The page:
Getting on with this:  I realize not everyone will agree with my view on this subject.  Also, I can not advise from a Master's Level, only from a layman's perspective.  So I shall endeavor to be a bit more selective and less cutting in my vocal patterns, and also try to be a bit more...Ahem!...Ed-U-Ma-Ca-Ted! ;-)

I don't hate religion.  I have engaged in a smattering of religious paths from time to time throughout my life.  Everything from the aforementioned Episcopal church of my formative years, to USA-bred-and-induced "born again" Christian fund(y)mentalism (I was a "holy terror" to my friends in those years, and I'm lucky I still have most of them after that debacle in my young-adulthood, primarily my late teens and early twenties!)

I've also appreciated and participated in various of the "neo pagan" revivalist religious faiths, especially modern Wicca/Witchcraft, which I still respect, greatly, although I am not active in any type of specific activities, anymore.  I've found my own path based on very personal, internally-modulated experiences.

Call them mentally-/emotionally-/dreamtime-/subconsciously-contructed-/non-physically-/ImmersiveRealityInformedByPureThought-based, call-it-what-you-will.  These experiences, coupled with an out-of-body motif of expanded consciousness that has to be experienced-to-be-understood (words can not convey the, Ahem!  "Inherent Meaning"), and I find most, if not all, religion, "merely folly" at this point.

I'm simply growing tired of everyone "being so concerned for the Afterlife," that they forget the Life In Front of Them!  Also, isn't this a major problem, everywhere, in every place on Earth?  People not really believing that the Now Is Where They Should Be Because They Are?  If we can't change the past, and the future isn't here yet, then what do we have?  Seriously!

Relative to the one issue you brought forth:  I have an issue with the aspect of "tolerating the intolerable," as it's a dichotomy for me.  I mean, yes, it exists.  Intolerance, that is.  To be "intolerant of intolerance," has the aspect of "shooting one's self in one's own foot," I suppose; ie, "Not Much Progress Can Be Made Here At All" type of thing.  I trust that's to what you're referring?

I mean, the aspect of, say, "trying to kill intolerance" is the same as "trying to hunt down Love."  The emotive states are inherent ones, and can't be "captured, destroyed, folded, spindled, or mutilated."  (Unlike the iconic "IBM Card" of computatational ages past.)

Well, I hope this is, at least, a better response.  I'm not a scholar, nor do I play one on TeeVee. ;-)  I wish to Love Everyone, althought this task is daunting, and I'm Still Learning.  However, on that case, are not we all?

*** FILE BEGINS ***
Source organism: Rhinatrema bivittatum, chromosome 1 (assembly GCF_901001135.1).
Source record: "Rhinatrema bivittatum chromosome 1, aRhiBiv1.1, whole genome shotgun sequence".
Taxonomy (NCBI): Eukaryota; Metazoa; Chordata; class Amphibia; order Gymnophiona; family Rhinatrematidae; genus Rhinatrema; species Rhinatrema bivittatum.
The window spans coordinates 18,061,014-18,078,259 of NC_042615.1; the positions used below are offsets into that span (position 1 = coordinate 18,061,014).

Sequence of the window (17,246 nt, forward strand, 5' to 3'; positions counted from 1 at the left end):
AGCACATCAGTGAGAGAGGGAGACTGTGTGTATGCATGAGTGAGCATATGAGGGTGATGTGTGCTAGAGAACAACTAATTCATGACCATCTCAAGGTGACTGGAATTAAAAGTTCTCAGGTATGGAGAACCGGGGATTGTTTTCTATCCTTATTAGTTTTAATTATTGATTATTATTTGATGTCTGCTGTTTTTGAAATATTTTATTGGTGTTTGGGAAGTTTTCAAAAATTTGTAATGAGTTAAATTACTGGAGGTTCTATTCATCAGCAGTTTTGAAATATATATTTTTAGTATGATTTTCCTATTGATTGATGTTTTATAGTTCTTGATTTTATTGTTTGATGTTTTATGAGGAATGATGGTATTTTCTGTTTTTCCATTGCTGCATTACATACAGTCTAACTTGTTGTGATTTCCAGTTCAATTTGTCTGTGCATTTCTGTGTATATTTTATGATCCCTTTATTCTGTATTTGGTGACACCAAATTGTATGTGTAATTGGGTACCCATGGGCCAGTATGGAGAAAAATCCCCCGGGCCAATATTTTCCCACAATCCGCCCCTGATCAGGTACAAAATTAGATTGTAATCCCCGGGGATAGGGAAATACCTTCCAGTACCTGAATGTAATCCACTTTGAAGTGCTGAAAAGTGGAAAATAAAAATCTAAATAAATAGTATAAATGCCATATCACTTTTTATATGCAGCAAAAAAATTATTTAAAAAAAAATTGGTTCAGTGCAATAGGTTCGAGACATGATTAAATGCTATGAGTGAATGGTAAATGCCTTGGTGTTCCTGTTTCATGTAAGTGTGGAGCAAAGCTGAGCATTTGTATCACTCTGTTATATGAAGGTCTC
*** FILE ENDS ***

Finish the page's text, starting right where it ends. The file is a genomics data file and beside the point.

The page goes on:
Here's to Learning To Love Everyone.

The One With A Condo On The Outskirts Of Purgatory,

P.S.  Not All Intolerance Is Tolerable
P.P.S.  Not All Tolerance Is Tolerable
R.S.V.P.  Can You Tolerate It?! ;->

Friday, March 15, 2013

FLASH! UFO's Scared Off By Welsh Rarebit-On-The-Hoof! Nephilim Flee Planet In Fear! Film At Eleven!

Review - Netflix Watch Instantly Movies - "A UFO Conspiracy"

This documentary is part "UFO Phenomenon Recap" and "UFO's-as-demonology," the latter of which really takes away from the first 75% of the film, which was really quite good.

I've watched other such documentaries before, and I've found all of them interesting.  Who wouldn't, given the subject matter.  However, this one left me wanting at the end, and sorely disappointed.

Let's look at the film more closely.

The last hundred years or so of sighting information was presented accurately, and without any type of implications being imparted to the viewer--save for the obvious element of We On Planet Earth possibly having been visited by extra terrestrial beings at one time or another.  *That* is, of course, the entire point of this film's study.

Stated another way, the first three quarters of the documentary didn't dive off the deep end into scare tactics, essentially letting the viewer decide for themselves.

Things broke down at the 75% mark, however, with an almost immediate segue into the mentioning of Abrahamic viewpoints about "Satan", "demons", and "fallen angels"  Can anyone say "Nephilim"?  (I mean, what type of project would this be if it didn't delve into the "fallen angels mating with the 'daughters of men'" mythology?

Following the first mentioning of the creatures, the viewer is treated to a wonderful flash-frame-forward viewing of a series of demonic-like images, replete with the usual "Goat Horned 'Devil'" type of pctures.  Historically, images such as these took the place of the pre-medieval "Pagan Gods," such as Pan, Cernunnos, and the rest of the various Pantheons that existed before Christianity took hold of Europe in ages past, essentially being used by the early European Churches as "substitute imagery" for the "heathen folk" (read: Country Dwellers), who had very little influence upon the more powerful factions of the day.

The last 25% of the documentary is a cautionary tale, and we are "warned very sternly" by--get this!--A "Welsh Baptist" pastor from California!  What the heck?  A Californian, Baptist pastor of Welsh decent, complete with accent.  This guy took up TEN WHOLE MINUTES, and was the LAST PART OF THE MOVIE!